I mean, I do know others who've had them, some who I believe and one or two who I am very, very suspicious of.

And yes, I know about Kubler-Ross. But I have a few qualms about her --- something about it feeling kind of regimented to me or something.

In any case, I'm not too comfortable saying much else. I want to do some digging about in the Tibetan Book of the Dead and looking through some other things first. I'm on break here in a week or so --- I imagine then I'll have more to say about it all, especially as I've timed things so I won't have any grading then.

4 Comments:

At 9:44 PM, Blogger Deb said...

Hi Cookie. I was more like your Dad when I had my NDE. I haven't been the same since. It was so pleasant, I'm looking forward to my next one; but I'd still like to wait 50 years (smile).

P.S. I'm 50 now....almost

 
At 10:16 PM, Blogger Cookie said...

I just ordered Tibetan Book of the Dead and a companion book (name, I can't remember) to help steer you through it, and I am really looking forward to reading them.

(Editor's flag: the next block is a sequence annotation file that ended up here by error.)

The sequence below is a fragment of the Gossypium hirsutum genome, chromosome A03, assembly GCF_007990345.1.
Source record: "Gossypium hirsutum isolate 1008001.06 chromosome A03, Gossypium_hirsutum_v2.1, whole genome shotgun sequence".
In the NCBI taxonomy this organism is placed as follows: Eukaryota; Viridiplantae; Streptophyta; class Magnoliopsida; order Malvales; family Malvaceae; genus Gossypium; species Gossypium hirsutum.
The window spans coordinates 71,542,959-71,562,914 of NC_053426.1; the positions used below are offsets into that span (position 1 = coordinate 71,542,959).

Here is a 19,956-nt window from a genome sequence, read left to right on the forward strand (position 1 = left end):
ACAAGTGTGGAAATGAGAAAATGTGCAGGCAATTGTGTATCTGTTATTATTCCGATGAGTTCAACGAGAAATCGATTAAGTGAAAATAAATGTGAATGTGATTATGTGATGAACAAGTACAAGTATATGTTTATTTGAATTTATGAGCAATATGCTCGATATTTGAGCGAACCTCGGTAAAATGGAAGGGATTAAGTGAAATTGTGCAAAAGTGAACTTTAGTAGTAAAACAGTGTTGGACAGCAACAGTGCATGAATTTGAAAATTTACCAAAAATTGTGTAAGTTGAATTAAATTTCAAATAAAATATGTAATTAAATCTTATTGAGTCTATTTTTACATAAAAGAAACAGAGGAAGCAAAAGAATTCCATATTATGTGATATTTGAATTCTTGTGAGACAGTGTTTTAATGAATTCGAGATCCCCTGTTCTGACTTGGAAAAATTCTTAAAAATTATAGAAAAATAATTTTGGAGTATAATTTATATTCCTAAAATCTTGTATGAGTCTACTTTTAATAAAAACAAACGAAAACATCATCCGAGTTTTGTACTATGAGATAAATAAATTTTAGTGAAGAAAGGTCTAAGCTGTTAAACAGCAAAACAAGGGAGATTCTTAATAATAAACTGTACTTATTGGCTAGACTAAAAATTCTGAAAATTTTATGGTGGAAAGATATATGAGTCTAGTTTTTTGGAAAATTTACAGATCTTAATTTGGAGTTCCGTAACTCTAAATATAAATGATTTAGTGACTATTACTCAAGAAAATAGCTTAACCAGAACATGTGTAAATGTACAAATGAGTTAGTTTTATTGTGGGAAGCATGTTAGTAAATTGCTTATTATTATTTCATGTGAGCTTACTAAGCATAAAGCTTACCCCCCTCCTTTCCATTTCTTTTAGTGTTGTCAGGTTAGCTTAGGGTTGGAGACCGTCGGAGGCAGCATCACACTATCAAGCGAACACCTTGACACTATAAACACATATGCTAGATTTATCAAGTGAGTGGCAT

The experience with my dad was pretty amazing. He'd had a number of close calls before - a major major heart attack in his 30's, a gigantic aneurism (sp?) that nearly spanned the entire length of his aorta - lost in a snowstorm once with a friend and had to camp over night outside in blizzard conditions (they were out hunting and on horses, so it was way back in the woods!) ...

... but his suspected NDE definitely caused a significant change. Unfortunately, he only lived a few months more -

It's an amazing topic.

 
At 4:11 AM, Blogger MJ said...

I've been reading Chronicles of Tao, by Deng Ming-Dao, where it says, "There is no demon to punish you if you're bad. Hell doesn't exist after death unless you believe in it; the mind is strong enough to create exactly the place you envision and imprison your entire being in that dimension for an eternity. Retribution only exists within the mechanism of consequence. Consequence is not a being. It has no mind. It's not a thing. It is a force."
Studs Terkel has an interview (in his book that I mentioned on my last post) with a woman who had a NDE. That's my next purchase. And the I Ching. Have you tackled that?
It is good to talk about death, and bring it into the realm of life.

 
At 9:31 AM, Blogger Cookie said...

I think it is, too. We're such a death-phobic culture, and we seem to do everything possible to insulate ourselves from it.